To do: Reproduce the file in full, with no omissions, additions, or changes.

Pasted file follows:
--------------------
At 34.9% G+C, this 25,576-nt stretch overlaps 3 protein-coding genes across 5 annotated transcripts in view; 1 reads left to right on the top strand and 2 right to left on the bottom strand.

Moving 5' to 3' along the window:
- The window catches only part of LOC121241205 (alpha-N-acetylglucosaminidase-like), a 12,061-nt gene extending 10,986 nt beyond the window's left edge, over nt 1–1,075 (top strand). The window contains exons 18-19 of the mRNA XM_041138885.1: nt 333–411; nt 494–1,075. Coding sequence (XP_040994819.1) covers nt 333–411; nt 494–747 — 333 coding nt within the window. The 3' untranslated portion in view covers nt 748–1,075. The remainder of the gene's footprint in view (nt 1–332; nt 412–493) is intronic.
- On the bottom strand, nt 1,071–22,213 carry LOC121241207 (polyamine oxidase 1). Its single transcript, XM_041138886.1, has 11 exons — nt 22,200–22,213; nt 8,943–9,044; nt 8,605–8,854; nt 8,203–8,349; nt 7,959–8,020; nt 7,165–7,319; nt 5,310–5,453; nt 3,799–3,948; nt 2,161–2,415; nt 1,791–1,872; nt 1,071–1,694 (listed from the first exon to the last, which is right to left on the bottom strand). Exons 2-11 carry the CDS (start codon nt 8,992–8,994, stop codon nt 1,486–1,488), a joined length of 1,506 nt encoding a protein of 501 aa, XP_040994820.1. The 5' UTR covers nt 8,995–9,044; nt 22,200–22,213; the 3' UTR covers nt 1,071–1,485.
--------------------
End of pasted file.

At 34.9% G+C, this 25,576-nt stretch overlaps 3 protein-coding genes across 5 annotated transcripts in view; 1 reads left to right on the top strand and 2 right to left on the bottom strand.

Moving 5' to 3' along the window:
- The window catches only part of LOC121241205 (alpha-N-acetylglucosaminidase-like), a 12,061-nt gene extending 10,986 nt beyond the window's left edge, over nt 1–1,075 (top strand). The window contains exons 18-19 of the mRNA XM_041138885.1: nt 333–411; nt 494–1,075. Coding sequence (XP_040994819.1) covers nt 333–411; nt 494–747 — 333 coding nt within the window. The 3' untranslated portion in view covers nt 748–1,075. The remainder of the gene's footprint in view (nt 1–332; nt 412–493) is intronic.
- On the bottom strand, nt 1,071–22,213 carry LOC121241207 (polyamine oxidase 1). Its single transcript, XM_041138886.1, has 11 exons — nt 22,200–22,213; nt 8,943–9,044; nt 8,605–8,854; nt 8,203–8,349; nt 7,959–8,020; nt 7,165–7,319; nt 5,310–5,453; nt 3,799–3,948; nt 2,161–2,415; nt 1,791–1,872; nt 1,071–1,694 (listed from the first exon to the last, which is right to left on the bottom strand). Exons 2-11 carry the CDS (start codon nt 8,992–8,994, stop codon nt 1,486–1,488), a joined length of 1,506 nt encoding a protein of 501 aa, XP_040994820.1. The 5' UTR covers nt 8,995–9,044; nt 22,200–22,213; the 3' UTR covers nt 1,071–1,485.